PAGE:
In today’s podcast special, Michaela and Karen get together to reflect on (some of) the sociological takeaways from the project. And it’s a real tour de force!
In this conversation with Sean Rowlands, who was born and brought up abroad, moving to London to attend university, Michaela discusses the family ties between Britain and the EU. Thinking about global migration regimes, they question what work Brexit may and may not do to disrupt the privileges of being British within hierarchies of mobility.
In this episode Michaela is joined by Djordje Sredanovic. They talk about his recent research into the impact of Brexit on the experiences and orientations toward naturalisation.
This week, we’re bringing you something a bit different. Recorded at the recent British Sociological Association conference, Michaela and Chantelle present their recently published work on what Brexit means to British People of Colour living in the EU27.
The research paper Brexit, British People of Colour in the EU27 and everyday racism in Britain and Europe foregrounds an understanding of Brexit as unexceptional, as business as usual in Britain and Europe. It reports on original empirical research with British People of Colour who have settled elsewhere in Europe, to bring into view an original perspective to understandings of what Brexit means to Britons living in Europe, and to consider what these testimonies offer to emerging social science research on Brexit.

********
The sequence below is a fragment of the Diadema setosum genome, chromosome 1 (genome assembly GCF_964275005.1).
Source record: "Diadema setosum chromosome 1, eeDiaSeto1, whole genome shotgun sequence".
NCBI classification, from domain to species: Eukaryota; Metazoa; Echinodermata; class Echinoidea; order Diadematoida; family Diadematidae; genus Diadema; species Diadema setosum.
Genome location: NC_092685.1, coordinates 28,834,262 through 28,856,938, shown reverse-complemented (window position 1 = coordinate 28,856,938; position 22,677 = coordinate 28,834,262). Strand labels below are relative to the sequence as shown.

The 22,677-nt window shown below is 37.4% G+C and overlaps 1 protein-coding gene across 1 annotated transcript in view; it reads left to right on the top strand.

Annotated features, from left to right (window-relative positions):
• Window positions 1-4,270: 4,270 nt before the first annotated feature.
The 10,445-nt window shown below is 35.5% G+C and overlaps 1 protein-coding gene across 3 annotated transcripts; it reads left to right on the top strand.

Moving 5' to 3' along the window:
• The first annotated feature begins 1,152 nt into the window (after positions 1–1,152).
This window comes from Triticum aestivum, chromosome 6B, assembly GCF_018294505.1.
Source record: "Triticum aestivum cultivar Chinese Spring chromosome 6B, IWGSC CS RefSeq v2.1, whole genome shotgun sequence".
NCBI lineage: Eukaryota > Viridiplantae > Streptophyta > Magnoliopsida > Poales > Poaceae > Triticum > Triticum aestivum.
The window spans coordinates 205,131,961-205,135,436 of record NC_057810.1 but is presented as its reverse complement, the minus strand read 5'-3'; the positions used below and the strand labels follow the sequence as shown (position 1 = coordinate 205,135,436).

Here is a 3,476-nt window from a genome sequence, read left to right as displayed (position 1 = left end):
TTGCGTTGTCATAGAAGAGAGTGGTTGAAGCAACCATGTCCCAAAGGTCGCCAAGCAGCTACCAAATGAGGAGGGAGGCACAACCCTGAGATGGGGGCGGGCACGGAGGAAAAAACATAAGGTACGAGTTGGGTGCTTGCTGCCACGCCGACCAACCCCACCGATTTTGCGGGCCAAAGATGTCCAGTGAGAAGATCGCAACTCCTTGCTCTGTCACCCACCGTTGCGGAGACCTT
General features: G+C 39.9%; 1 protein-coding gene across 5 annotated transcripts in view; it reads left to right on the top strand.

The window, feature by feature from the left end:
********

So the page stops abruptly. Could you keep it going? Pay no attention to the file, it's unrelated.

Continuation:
In episode 40, Michaela and Karen are joined by leading sociologist Professor Pauline Leonard to discuss British emigration. Painting a multi-faceted picture of British migrants, they trouble the orthodoxies in how we understand British citizens living abroad.
Brexit has made many people pause to reflect on what it means to be British at this point in time. In this episode, the project team reflect further on our conversations Britons living in the EU-27, highlighting how these reveal people’s changing relationship with the place they were born, how this relates to their feelings about the places they now live, and their sense of themselves as British.
Our images of Britons living in the rest of the EU are dominated by twin stereotypes: the sun-seeking, patriotic pensioner in Spain and the upper-middle-class English couple renovating a Dordogne property. Karen O’Reilly and Michaela Benson (Goldsmiths University of London) make a plea for the true complexity and diversity of the British diaspora to be recognised, and explain how these stereotypes feed into a wider notion of migrancy as deviant and problematic.
In this long read, Michaela, Chantelle and Katherine reflect on what the debate about the overseas electors bill tells us about how UK citizens living overseas are understood and imagined by parliamentarians.
Take a listen to Episode 19 of the Brexit Brits Abroad podcast, in which Dr Michaela Benson and Chantelle Lewis discuss who cares about UK citizens living in the EU27.